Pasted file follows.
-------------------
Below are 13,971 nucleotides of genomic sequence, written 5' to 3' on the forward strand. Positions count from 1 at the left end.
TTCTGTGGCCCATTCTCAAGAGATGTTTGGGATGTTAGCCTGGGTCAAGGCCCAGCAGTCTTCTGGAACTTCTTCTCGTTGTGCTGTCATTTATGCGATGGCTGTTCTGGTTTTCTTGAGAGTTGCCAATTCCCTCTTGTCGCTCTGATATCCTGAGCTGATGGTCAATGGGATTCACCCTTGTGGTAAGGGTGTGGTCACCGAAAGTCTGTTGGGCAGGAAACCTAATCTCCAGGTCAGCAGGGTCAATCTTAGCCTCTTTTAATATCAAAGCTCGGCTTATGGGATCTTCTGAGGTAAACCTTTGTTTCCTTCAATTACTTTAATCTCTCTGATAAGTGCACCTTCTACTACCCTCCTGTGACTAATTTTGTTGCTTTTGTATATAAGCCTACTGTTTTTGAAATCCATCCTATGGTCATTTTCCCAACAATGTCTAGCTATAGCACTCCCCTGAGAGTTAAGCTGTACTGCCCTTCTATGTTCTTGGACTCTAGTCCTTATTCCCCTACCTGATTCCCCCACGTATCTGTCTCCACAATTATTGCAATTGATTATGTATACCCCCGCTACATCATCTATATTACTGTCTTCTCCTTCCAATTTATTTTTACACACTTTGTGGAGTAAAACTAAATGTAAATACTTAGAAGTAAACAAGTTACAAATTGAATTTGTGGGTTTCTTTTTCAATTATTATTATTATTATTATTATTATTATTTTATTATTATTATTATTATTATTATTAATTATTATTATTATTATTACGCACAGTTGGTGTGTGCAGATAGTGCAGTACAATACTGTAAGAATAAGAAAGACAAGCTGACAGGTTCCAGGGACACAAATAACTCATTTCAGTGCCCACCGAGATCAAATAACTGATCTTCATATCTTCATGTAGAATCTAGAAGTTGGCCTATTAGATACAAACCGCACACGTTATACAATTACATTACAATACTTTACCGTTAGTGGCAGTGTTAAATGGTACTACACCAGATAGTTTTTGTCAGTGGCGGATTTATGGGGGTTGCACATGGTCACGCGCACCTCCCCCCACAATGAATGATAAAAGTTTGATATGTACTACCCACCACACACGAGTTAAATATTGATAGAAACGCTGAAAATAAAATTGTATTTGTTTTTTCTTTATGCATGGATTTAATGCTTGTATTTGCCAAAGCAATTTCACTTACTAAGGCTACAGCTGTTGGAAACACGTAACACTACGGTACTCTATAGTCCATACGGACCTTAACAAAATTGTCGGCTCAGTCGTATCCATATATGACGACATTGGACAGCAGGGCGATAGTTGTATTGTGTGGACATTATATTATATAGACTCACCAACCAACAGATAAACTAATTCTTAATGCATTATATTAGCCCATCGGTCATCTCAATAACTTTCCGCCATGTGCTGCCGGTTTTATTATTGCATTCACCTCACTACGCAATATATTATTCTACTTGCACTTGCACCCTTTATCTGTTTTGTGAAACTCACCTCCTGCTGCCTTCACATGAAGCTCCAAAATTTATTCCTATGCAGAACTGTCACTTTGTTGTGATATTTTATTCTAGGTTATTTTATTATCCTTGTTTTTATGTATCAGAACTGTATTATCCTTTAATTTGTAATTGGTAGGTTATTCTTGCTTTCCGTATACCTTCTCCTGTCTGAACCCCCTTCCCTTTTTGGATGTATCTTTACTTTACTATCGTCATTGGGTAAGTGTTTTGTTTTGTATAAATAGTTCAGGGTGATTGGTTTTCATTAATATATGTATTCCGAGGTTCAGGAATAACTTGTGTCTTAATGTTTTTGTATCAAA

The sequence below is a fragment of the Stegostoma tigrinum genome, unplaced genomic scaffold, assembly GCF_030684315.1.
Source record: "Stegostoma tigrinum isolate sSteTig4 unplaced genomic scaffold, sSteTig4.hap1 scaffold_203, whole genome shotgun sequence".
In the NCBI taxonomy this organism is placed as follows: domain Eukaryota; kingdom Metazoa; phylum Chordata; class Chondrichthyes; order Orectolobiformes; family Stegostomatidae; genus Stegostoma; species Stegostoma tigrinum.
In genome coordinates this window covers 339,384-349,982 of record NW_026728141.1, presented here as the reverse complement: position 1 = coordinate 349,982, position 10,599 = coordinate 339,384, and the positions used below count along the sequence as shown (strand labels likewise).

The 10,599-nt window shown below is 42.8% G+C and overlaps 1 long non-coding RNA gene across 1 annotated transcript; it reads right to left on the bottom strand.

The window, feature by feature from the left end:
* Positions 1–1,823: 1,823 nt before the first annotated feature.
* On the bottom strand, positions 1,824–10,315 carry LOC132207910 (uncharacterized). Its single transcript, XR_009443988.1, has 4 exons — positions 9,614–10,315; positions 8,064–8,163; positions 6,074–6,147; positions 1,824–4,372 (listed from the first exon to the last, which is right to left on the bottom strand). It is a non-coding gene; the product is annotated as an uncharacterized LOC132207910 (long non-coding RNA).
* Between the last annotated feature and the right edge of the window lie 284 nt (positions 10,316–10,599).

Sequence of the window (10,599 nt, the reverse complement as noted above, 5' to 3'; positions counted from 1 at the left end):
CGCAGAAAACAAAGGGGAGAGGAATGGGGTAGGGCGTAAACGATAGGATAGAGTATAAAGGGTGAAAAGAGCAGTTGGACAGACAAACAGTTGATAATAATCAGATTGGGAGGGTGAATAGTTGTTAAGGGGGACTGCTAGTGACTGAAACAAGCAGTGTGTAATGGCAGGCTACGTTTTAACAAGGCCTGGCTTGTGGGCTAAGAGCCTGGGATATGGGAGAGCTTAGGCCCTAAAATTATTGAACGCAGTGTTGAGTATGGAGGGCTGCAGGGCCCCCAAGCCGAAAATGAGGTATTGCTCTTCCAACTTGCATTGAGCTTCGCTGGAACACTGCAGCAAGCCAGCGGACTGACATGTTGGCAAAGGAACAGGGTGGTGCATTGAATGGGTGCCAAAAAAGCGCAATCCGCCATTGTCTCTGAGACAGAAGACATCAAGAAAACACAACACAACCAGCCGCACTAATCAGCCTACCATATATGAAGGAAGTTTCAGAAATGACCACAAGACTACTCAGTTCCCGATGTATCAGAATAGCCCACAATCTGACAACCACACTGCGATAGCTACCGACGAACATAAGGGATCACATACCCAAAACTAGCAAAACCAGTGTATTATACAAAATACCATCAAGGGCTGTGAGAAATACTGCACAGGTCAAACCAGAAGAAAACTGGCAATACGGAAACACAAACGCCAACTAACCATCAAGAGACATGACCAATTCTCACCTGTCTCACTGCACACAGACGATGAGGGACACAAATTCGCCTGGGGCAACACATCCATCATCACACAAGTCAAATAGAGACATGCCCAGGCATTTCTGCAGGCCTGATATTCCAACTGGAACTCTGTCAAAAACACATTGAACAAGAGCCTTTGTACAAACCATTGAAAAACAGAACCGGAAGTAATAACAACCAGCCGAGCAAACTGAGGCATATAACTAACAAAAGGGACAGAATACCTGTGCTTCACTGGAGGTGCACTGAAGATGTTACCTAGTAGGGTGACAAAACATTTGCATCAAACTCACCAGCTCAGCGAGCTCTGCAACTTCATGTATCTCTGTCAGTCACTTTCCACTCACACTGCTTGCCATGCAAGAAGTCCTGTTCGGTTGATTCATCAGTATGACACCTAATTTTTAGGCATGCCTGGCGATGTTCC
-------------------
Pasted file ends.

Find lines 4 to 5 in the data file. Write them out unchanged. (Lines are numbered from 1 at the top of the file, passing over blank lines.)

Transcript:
Source record: "Stegostoma tigrinum isolate sSteTig4 unplaced genomic scaffold, sSteTig4.hap1 scaffold_203, whole genome shotgun sequence".
In the NCBI taxonomy this organism is placed as follows: domain Eukaryota; kingdom Metazoa; phylum Chordata; class Chondrichthyes; order Orectolobiformes; family Stegostomatidae; genus Stegostoma; species Stegostoma tigrinum.